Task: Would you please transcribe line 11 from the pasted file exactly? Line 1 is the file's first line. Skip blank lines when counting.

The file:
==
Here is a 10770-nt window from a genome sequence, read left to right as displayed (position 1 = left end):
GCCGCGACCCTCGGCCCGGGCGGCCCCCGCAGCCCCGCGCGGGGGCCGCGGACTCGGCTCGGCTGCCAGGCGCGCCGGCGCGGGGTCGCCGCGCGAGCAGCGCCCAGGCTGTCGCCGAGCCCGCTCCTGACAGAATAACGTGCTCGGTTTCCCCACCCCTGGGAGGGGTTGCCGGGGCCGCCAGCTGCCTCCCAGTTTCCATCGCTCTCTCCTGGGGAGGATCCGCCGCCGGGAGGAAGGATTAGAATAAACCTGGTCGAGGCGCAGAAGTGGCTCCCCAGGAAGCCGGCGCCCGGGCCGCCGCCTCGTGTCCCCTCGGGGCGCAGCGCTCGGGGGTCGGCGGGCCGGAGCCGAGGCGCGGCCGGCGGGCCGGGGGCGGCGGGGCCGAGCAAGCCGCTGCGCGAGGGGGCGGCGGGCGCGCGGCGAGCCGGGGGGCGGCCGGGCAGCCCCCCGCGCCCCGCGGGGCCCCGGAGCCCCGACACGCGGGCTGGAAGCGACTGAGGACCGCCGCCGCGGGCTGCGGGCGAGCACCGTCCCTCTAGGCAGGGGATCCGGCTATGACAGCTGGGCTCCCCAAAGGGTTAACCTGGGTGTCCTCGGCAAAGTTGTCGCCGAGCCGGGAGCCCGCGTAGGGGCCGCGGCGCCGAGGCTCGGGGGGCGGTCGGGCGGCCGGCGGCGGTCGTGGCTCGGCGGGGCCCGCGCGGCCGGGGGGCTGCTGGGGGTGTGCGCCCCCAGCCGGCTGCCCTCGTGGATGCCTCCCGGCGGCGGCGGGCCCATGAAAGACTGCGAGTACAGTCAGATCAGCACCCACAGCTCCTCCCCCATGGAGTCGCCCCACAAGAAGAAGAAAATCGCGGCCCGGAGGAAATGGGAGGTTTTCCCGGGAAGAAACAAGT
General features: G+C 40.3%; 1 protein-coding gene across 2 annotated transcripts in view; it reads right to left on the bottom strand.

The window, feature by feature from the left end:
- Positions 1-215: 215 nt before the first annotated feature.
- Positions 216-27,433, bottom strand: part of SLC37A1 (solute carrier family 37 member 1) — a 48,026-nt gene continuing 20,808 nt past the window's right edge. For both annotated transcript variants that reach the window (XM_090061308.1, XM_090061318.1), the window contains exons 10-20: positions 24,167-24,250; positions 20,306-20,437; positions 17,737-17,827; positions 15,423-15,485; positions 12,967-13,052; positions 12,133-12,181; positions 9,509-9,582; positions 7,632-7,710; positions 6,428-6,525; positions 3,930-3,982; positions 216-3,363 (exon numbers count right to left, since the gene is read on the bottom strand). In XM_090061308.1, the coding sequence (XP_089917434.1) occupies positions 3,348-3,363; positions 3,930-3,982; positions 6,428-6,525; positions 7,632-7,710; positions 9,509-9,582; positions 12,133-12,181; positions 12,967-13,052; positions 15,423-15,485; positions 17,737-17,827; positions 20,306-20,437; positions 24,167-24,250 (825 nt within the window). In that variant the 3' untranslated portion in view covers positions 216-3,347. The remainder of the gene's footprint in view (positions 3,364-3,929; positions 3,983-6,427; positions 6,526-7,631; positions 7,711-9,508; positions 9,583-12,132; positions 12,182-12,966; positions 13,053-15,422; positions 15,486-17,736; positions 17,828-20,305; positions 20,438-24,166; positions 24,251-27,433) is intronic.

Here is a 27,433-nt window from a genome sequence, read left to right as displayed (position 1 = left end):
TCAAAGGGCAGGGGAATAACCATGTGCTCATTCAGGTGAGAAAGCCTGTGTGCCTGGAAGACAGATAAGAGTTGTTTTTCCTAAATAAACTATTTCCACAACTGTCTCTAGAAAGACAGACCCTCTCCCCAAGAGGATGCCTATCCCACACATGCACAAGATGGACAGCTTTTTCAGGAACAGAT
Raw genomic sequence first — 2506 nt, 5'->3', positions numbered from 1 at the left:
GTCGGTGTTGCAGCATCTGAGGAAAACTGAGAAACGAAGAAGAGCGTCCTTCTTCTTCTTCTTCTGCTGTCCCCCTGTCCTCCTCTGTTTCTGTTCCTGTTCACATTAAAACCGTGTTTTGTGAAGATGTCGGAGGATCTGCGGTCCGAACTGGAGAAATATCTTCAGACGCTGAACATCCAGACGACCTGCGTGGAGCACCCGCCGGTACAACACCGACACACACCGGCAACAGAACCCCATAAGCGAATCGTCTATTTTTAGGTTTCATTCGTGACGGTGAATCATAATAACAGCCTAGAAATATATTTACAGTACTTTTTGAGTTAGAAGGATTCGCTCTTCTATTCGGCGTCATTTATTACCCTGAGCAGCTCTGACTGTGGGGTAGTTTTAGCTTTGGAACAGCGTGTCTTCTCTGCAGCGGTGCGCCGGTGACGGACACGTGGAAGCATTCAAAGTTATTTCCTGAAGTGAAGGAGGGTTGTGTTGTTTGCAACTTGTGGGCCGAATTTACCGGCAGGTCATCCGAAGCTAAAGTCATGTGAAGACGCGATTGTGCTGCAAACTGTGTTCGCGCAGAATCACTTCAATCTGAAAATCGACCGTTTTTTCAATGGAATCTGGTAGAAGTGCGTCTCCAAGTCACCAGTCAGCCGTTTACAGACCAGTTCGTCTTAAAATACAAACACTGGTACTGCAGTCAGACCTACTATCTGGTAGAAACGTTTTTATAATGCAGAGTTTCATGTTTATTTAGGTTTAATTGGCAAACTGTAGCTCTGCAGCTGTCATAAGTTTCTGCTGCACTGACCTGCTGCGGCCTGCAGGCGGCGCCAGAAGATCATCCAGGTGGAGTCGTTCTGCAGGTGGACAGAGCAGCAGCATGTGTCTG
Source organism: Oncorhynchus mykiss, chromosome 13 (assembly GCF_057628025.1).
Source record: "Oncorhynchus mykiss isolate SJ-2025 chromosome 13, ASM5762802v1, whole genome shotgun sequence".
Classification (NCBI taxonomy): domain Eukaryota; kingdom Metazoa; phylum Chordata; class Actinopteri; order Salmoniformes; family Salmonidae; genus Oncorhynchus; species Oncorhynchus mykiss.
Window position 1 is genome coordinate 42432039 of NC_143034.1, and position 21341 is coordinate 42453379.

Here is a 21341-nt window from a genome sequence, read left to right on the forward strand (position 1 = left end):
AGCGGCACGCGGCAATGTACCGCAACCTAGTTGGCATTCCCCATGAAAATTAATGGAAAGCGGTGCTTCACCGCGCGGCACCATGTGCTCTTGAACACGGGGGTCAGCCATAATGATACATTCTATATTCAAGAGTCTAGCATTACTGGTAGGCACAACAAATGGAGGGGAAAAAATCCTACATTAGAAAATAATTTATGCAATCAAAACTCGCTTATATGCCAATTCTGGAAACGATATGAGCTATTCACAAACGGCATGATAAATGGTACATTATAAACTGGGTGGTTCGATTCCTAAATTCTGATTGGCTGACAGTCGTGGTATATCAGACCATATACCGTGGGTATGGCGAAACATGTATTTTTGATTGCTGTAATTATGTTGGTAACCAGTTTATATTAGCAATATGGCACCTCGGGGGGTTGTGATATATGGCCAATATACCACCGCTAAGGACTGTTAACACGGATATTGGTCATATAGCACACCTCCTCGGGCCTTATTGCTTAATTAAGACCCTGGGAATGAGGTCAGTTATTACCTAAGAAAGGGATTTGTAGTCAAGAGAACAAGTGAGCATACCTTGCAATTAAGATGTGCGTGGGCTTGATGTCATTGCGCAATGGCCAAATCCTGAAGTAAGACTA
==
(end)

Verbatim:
Source organism: Oncorhynchus mykiss, chromosome 13 (assembly GCF_057628025.1).